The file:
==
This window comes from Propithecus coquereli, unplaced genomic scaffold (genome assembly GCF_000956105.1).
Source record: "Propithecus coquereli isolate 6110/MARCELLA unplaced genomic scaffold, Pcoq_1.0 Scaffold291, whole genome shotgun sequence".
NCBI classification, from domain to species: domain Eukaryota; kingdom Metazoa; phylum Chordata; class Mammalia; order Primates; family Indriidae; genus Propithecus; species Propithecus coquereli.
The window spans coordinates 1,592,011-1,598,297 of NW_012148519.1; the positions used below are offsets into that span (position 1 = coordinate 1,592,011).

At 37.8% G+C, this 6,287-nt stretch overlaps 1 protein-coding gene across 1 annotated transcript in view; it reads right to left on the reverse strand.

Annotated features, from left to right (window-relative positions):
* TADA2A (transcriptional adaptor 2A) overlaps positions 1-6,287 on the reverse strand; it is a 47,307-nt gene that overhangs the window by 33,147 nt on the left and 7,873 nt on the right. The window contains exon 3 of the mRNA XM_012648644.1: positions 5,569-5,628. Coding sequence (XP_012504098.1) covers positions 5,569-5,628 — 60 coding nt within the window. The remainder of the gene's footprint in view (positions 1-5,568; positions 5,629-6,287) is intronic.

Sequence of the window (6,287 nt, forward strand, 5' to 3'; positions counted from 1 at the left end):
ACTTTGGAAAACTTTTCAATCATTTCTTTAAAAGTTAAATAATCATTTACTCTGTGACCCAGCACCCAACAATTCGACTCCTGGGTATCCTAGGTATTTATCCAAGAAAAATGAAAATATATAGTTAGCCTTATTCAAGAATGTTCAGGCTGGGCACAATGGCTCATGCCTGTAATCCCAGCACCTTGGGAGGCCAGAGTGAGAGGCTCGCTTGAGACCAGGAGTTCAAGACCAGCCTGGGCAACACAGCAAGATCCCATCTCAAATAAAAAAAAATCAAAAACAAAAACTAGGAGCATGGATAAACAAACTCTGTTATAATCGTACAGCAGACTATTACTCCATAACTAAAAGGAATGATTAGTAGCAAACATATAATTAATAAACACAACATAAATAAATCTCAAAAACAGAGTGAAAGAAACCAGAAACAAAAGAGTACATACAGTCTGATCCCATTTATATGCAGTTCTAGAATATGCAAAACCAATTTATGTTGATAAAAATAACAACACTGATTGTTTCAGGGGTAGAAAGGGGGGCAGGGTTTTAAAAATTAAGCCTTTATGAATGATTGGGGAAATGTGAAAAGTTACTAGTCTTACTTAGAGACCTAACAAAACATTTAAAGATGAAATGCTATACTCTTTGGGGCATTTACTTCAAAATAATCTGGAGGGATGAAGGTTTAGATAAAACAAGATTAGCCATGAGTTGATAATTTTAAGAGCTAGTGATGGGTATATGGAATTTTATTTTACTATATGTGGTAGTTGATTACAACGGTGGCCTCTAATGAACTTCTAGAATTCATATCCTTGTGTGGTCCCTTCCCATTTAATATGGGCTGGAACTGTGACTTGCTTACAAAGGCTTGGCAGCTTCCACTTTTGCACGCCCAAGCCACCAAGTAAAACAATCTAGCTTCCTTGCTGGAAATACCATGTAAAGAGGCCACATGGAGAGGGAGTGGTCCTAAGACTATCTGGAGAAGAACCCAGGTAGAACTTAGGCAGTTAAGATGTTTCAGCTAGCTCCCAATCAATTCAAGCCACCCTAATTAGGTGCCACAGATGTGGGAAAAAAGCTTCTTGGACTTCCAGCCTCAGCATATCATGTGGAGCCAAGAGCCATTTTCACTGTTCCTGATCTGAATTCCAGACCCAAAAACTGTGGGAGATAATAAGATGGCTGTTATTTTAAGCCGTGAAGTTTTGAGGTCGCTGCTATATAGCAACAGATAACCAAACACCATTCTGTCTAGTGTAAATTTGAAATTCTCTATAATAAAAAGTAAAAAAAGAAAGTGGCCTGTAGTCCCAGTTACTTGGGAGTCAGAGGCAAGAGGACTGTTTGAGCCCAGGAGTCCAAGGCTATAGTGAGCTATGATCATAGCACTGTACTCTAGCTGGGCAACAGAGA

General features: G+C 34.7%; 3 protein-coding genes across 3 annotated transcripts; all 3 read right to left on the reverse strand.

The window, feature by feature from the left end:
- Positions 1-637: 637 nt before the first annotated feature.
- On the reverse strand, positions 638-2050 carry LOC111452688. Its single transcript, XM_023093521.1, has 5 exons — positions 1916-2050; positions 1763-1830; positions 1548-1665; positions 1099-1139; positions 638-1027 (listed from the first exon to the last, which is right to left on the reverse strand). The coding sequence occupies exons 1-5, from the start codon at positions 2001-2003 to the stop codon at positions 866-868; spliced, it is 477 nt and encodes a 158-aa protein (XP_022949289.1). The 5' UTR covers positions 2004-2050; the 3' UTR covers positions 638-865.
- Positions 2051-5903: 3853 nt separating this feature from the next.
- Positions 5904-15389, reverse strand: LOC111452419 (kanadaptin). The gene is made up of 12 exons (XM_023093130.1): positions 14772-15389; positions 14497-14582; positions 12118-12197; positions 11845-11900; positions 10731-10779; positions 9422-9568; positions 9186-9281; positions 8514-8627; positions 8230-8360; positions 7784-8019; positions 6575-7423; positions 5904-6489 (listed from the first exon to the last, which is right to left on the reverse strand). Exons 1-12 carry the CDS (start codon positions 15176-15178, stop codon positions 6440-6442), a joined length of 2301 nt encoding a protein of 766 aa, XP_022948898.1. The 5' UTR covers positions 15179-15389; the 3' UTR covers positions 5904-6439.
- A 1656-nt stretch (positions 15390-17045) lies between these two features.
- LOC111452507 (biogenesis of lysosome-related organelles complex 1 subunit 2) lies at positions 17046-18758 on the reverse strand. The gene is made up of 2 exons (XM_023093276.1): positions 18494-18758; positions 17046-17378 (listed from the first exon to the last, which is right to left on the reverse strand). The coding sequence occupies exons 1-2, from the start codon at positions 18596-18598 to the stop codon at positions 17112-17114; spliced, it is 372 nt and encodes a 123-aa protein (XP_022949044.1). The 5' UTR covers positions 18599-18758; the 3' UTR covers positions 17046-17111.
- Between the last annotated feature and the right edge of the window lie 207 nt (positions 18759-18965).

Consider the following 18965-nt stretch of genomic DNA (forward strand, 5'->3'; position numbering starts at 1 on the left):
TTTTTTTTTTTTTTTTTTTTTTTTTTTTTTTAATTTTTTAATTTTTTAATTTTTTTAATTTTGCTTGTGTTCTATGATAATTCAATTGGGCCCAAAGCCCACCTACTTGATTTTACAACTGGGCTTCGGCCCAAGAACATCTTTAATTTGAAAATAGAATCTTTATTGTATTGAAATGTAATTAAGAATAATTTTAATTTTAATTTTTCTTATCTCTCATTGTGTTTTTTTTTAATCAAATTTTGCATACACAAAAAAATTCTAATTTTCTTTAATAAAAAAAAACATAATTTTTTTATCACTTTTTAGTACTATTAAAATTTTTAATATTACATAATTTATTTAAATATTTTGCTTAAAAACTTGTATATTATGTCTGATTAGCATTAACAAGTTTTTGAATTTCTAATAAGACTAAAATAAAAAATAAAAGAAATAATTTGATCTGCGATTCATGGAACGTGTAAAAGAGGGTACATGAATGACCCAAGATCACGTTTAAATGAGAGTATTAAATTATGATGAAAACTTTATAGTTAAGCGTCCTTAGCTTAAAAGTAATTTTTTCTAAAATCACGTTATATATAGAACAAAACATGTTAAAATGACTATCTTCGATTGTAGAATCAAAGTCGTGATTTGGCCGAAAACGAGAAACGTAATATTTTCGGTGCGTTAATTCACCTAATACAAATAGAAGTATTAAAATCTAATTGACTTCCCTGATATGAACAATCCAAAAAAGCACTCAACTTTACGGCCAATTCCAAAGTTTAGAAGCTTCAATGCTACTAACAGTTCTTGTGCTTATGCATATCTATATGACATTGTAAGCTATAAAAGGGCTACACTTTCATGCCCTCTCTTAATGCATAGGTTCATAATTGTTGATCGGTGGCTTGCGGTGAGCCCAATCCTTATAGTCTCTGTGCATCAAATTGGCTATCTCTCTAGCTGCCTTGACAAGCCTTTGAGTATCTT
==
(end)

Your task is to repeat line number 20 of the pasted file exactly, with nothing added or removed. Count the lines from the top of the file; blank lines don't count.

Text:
TTTTTTTTTTTTTTTTTTTTTTTTTTTTTTTAATTTTTTAATTTTTTAATTTTTTTAATTTTGCTTGTGTTCTATGATAATTCAATTGGGCCCAAAGCCCACCTACTTGATTTTACAACTGGGCTTCGGCCCAAGAACATCTTTAATTTGAAAATAGAATCTTTATTGTATTGAAATGTAATTAAGAATAATTTTAATTTTAATTTTTCTTATCTCTCATTGTGTTTTTTTTTAATCAAATTTTGCATACACAAAAAAATTCTAATTTTCTTTAATAAAAAAAAACATAATTTTTTTATCACTTTTTAGTACTATTAAAATTTTTAATATTACATAATTTATTTAAATATTTTGCTTAAAAACTTGTATATTATGTCTGATTAGCATTAACAAGTTTTTGAATTTCTAATAAGACTAAAATAAAAAATAAAAGAAATAATTTGATCTGCGATTCATGGAACGTGTAAAAGAGGGTACATGAATGACCCAAGATCACGTTTAAATGAGAGTATTAAATTATGATGAAAACTTTATAGTTAAGCGTCCTTAGCTTAAAAGTAATTTTTTCTAAAATCACGTTATATATAGAACAAAACATGTTAAAATGACTATCTTCGATTGTAGAATCAAAGTCGTGATTTGGCCGAAAACGAGAAACGTAATATTTTCGGTGCGTTAATTCACCTAATACAAATAGAAGTATTAAAATCTAATTGACTTCCCTGATATGAACAATCCAAAAAAGCACTCAACTTTACGGCCAATTCCAAAGTTTAGAAGCTTCAATGCTACTAACAGTTCTTGTGCTTATGCATATCTATATGACATTGTAAGCTATAAAAGGGCTACACTTTCATGCCCTCTCTTAATGCATAGGTTCATAATTGTTGATCGGTGGCTTGCGGTGAGCCCAATCCTTATAGTCTCTGTGCATCAAATTGGCTATCTCTCTAGCTGCCTTGACAAGCCTTTGAGTATCTT